Bikers go on trials

There was non-stop motorbike riding at Mount Sima on Sunday. In fact, not stopping was part of the competition.

There was non-stop motorbike riding at Mount Sima on Sunday. In fact, not stopping was part of the competition.

The third annual Moto Trials Day tested riders’ ability to keep feet off the ground and stay on course at the event hosted by the Yukon Cross Country Motorcycle Association (YCCMA).

“Motorcycle trials, also known as observed trials, is a non-speed event on specialized motorcycles. The sport is most popular in the United Kingdom and Spain, though there are participants around the globe,” said YCCMA president Mike Beaman in a news release.

“The event is split into sections where a competitor rides through an obstacle course while attempting to avoid touching the ground with the feet. The obstacles in the course may be of natural (logs, rocks, etc.) or constructed elements. In all sections, regardless of content, the designated route is carefully contrived to test the skill of the rider.”

Trials bikes are lightweight, highly maneuverable and are sort of a hybrid of mountain bikes and off-road motorbikes. They don’t have a seat and are ridden in a standing position.

Whitehorse’s Hans Gatt took first in the A Class by scoring the fewest points for ground touches or “dabs.”

“I rode trials 30 years ago back in Austria just for motocross training, so I know a little bit about it but I’m definitely far away from being an expert,” said Gatt.

“We just try to get the trials sport going here because it’s a lot of fun and it’s not nearly as dangerous as riding a dirt bike. It’s quiet, it’s environmentally friendly, so I think it would be a good thing if more people would get interested in it.”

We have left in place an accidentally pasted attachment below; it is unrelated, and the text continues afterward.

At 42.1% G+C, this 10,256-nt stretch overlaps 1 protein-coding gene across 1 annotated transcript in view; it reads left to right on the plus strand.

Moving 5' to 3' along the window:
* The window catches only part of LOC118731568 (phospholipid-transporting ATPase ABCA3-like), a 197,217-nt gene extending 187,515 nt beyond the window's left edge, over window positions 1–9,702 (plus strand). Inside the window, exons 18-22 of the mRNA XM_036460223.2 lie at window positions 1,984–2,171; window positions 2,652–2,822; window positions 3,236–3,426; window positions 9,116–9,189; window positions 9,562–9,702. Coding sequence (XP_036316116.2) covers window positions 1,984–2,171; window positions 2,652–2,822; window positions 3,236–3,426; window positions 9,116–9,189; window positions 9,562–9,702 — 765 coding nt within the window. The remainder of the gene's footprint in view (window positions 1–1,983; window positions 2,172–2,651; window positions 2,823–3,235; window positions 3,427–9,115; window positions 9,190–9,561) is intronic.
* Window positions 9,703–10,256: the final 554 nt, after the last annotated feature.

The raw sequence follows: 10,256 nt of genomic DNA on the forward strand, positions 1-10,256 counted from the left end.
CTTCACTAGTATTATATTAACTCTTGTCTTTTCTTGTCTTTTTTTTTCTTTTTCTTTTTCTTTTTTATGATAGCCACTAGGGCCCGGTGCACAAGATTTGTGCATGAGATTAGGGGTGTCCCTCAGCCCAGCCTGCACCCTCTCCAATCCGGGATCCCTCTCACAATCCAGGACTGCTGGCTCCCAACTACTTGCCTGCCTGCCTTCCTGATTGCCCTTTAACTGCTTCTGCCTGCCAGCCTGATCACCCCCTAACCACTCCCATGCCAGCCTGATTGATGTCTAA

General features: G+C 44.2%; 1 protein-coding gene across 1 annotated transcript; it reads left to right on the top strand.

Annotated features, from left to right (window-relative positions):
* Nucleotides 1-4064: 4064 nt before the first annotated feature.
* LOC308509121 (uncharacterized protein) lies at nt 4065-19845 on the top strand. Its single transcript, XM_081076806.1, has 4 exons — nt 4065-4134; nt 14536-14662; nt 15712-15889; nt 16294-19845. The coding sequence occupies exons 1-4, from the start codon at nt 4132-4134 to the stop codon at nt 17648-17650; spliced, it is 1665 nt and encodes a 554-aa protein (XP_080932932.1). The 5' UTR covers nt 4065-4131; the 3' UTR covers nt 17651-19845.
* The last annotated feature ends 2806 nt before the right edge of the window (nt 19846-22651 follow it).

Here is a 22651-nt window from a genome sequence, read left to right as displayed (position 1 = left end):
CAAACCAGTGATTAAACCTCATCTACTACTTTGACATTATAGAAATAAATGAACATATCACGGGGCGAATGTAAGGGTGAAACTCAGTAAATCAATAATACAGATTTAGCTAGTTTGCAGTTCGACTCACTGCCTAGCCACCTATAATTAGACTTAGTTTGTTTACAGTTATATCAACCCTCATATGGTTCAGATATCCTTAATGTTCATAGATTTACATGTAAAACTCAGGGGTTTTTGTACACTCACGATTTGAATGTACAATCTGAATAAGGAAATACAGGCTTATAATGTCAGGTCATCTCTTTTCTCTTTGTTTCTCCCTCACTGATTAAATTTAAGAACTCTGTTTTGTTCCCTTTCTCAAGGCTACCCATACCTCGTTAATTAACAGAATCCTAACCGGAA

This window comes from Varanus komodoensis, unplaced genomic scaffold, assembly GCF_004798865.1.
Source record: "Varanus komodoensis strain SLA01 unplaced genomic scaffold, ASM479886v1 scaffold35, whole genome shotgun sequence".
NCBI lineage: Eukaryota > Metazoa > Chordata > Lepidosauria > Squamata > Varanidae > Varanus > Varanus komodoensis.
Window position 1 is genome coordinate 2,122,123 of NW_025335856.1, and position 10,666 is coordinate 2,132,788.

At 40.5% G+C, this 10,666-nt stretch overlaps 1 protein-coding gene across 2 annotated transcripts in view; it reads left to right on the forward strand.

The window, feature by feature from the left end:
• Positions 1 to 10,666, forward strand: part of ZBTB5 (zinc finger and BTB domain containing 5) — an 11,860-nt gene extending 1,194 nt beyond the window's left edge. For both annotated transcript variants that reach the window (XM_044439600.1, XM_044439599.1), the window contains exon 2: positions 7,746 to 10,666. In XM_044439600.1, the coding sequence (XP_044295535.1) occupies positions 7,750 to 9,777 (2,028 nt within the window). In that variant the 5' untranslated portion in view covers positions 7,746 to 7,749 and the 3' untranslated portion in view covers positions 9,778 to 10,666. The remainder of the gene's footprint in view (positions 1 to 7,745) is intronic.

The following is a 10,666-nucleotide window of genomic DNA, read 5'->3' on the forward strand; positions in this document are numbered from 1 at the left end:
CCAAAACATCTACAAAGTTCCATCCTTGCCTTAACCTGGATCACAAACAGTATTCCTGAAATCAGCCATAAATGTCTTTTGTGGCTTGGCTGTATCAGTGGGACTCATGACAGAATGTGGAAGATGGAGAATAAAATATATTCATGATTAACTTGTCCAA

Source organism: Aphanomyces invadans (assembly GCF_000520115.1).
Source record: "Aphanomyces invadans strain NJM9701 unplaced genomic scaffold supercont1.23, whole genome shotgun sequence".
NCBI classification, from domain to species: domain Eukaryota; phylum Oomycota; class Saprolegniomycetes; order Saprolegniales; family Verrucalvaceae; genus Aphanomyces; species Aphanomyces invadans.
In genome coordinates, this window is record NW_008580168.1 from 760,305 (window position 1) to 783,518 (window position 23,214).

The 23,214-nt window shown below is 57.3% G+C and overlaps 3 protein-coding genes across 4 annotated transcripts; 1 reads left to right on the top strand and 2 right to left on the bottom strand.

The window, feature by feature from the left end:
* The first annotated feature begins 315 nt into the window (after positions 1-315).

Sam Schirmer took second and Julian Revel third in A. Cole Beaman placed first in the B Class, ahead of Dustin Robitaille in second.

“Motorcycle trials are often utilized by competitors in other motorcycle sports – such as motocross or enduro – as a way to cross-train, as trials requires fine throttle, balance, and machine control,” said Beaman, who estimates there to be about 10 trials bikes in the territory.

“Steve Thomas is really the expert out of here. He used to do a lot of trials when he lived down on Vancouver Island, but he felt it wasn’t fair for him to compete in the event, so he didn’t compete. Otherwise there’s no way I would have won,” added Gatt, a four-time Yukon Quest sled dog race champ.

The YCCMA will next host a harescramble cross-country race Aug. 28 at the Schirmer Family Ranch off the South Klondike Highway.

Contact Tom Patrick at

tomp@yukon-news.com

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